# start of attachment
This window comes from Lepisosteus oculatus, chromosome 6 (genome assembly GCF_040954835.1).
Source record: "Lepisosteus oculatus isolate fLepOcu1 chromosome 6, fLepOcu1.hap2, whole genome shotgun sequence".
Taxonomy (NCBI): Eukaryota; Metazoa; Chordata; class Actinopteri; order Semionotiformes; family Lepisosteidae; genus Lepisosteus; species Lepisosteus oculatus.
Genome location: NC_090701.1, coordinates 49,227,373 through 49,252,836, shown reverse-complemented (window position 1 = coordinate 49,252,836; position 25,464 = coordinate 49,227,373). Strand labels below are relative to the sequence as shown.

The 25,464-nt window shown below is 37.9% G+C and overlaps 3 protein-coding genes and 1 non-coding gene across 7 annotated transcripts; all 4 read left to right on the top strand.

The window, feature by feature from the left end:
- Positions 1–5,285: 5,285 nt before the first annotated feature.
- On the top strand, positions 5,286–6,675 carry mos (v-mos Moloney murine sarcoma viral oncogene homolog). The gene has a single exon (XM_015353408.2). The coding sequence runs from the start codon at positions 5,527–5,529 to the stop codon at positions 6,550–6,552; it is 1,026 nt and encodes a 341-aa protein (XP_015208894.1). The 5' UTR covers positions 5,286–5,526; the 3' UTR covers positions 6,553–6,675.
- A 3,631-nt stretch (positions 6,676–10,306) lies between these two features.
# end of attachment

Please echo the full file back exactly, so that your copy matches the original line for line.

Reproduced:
This window comes from Lepisosteus oculatus, chromosome 6 (genome assembly GCF_040954835.1).
Source record: "Lepisosteus oculatus isolate fLepOcu1 chromosome 6, fLepOcu1.hap2, whole genome shotgun sequence".
Taxonomy (NCBI): Eukaryota; Metazoa; Chordata; class Actinopteri; order Semionotiformes; family Lepisosteidae; genus Lepisosteus; species Lepisosteus oculatus.
Genome location: NC_090701.1, coordinates 49,227,373 through 49,252,836, shown reverse-complemented (window position 1 = coordinate 49,252,836; position 25,464 = coordinate 49,227,373). Strand labels below are relative to the sequence as shown.

The 25,464-nt window shown below is 37.9% G+C and overlaps 3 protein-coding genes and 1 non-coding gene across 7 annotated transcripts; all 4 read left to right on the top strand.

The window, feature by feature from the left end:
- Positions 1–5,285: 5,285 nt before the first annotated feature.
- On the top strand, positions 5,286–6,675 carry mos (v-mos Moloney murine sarcoma viral oncogene homolog). The gene has a single exon (XM_015353408.2). The coding sequence runs from the start codon at positions 5,527–5,529 to the stop codon at positions 6,550–6,552; it is 1,026 nt and encodes a 341-aa protein (XP_015208894.1). The 5' UTR covers positions 5,286–5,526; the 3' UTR covers positions 6,553–6,675.
- A 3,631-nt stretch (positions 6,676–10,306) lies between these two features.